Then let us take a ceremonious leave,
And loving farewell, of our several friends.
Mar. The appellant in all duty greets your highness,
And craves to kiss your hand and take his leave.
K. Rich. We will descend, and fold him in our arms.
Cousin of Hereford, as thy cause is right,
So be thy fortune in this royal fight!
Farewell, my blood; which if to-day thou shed,
Lament we may, but not revenge thee dead.
Boling. O, let no noble eye profane a tear
For me, if I be gored with Mowbray's spear;
As confident, as is the falcon's flight
Against a bird, do I with Mowbray fight.
My loving lord, [To lord marshal.] I take my leave of you;
Of you, my noble cousin, lord Aumerle ;-
Not sick, although I have to do with death;
But lusty, young, and cheerly drawing breath.
Lo, as at English feasts, so I regreet
The daintiest last, to make the end most sweet.
O thou, the earthly author of my blood,—
Whose youthful spirit, in me regenerate,
Doth with a twofold vigor lift me up
To reach at victory above my head,-
Add proof unto mine armor with thy prayers;
And with thy blessings steel my lance's point,
That it may enter Mowbray's waxen coat,
And furbish new the name of John of Gaunt,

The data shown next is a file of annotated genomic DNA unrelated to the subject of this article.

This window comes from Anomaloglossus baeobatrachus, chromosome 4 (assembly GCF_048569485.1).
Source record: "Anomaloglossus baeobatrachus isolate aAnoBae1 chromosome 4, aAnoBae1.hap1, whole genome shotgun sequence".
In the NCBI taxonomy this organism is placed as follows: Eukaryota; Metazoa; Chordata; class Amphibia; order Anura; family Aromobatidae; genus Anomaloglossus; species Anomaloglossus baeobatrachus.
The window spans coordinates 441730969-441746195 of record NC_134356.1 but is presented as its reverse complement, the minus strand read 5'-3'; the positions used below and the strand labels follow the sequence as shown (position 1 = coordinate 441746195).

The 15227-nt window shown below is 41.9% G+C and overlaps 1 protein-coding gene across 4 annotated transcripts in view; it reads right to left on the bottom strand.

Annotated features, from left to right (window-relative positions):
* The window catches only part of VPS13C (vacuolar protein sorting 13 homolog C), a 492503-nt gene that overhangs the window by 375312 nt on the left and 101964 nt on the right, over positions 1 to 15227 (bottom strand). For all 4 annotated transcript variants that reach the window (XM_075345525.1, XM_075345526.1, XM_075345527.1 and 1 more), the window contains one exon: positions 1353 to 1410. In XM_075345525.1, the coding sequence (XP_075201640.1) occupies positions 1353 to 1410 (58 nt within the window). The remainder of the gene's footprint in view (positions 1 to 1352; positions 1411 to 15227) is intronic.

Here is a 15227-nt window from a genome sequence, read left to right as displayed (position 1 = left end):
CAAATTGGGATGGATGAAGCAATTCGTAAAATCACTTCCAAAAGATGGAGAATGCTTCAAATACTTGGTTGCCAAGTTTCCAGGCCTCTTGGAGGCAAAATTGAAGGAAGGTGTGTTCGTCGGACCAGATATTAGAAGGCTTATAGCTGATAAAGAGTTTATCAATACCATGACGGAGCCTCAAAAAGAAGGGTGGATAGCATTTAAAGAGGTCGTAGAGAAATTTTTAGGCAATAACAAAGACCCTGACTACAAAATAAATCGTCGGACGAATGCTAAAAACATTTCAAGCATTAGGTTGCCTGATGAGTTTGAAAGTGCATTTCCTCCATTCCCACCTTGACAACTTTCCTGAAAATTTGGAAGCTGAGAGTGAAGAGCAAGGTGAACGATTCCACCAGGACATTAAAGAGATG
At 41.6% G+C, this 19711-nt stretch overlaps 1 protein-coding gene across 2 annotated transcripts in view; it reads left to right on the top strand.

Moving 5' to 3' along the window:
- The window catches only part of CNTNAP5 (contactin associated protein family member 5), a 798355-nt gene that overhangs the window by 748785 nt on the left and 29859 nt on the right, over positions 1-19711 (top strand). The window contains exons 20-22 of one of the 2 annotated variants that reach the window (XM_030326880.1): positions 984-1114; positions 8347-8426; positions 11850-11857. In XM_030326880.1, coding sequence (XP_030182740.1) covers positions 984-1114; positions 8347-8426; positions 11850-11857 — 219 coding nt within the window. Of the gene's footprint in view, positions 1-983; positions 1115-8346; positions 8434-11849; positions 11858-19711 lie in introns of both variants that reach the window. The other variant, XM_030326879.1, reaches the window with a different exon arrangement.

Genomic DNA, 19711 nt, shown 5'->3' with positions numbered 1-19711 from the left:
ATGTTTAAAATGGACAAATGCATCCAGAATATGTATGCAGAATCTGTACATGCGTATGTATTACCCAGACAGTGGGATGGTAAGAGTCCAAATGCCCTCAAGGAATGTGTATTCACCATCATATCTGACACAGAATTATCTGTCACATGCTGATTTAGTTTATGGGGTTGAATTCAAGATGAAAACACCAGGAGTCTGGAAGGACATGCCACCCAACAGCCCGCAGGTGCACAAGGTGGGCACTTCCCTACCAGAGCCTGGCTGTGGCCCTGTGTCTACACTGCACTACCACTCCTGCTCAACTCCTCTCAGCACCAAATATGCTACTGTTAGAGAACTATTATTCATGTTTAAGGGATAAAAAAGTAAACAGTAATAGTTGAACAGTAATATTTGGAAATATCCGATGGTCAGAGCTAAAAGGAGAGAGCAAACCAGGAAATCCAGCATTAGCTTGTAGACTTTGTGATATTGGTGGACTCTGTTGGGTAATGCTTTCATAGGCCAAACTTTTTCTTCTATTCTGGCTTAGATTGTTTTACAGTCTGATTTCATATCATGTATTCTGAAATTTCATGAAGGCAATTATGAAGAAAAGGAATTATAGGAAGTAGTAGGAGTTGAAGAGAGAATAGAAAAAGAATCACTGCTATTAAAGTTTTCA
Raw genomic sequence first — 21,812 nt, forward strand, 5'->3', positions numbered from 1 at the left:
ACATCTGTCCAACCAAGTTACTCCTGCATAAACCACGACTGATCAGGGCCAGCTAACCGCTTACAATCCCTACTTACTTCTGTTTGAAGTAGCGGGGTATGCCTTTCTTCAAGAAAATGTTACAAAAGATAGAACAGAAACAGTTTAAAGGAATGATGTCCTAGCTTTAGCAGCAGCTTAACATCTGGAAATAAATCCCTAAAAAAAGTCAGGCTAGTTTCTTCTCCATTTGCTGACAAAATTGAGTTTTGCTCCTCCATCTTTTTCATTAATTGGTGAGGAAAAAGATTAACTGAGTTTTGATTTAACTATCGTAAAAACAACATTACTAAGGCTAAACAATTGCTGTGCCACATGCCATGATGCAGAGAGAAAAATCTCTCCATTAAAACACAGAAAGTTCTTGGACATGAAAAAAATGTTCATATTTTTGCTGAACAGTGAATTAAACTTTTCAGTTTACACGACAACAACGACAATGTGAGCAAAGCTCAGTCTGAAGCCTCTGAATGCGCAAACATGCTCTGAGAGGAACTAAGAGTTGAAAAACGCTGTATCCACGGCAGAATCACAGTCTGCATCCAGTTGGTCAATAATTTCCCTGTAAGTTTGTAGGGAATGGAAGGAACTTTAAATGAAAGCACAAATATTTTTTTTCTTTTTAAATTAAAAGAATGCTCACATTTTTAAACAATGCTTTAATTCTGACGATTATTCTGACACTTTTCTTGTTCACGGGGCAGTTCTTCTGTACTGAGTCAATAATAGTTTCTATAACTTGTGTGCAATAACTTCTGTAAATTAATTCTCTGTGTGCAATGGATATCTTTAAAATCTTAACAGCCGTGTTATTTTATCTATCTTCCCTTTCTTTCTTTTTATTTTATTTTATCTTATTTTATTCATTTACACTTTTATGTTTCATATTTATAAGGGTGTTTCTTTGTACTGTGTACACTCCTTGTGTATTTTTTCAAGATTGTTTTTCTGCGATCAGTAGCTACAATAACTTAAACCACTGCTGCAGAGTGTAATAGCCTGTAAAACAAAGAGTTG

Even in the lusty 'havior of his son.
Gaunt. Heaven in thy good cause make thee pros
Be swift like lightning in the execution;
And let thy blows, doubly redoubled,
Fall like amazing thunder on the casque
Of thy adverse, pernicious enemy.
Rouse up thy youthful blood, be valiant and live.
Boling. Mine innocency, and Saint George to thrive!
[He takes his seat.
Nor. [Rising.] However Heaven, or fortune, cast
There lives or dies, true to king Richard's throne,
A loyal, just, and upright gentleman.
Never did captive with a freer heart
Cast off his chains of bondage, and embrace
His golden, uncontrolled enfranchisement,
More than my dancing soul doth celebrate
This feast of battle with mine adversary.—
Most mighty liege, and my companion peers,—
Take from my mouth the wish of happy years.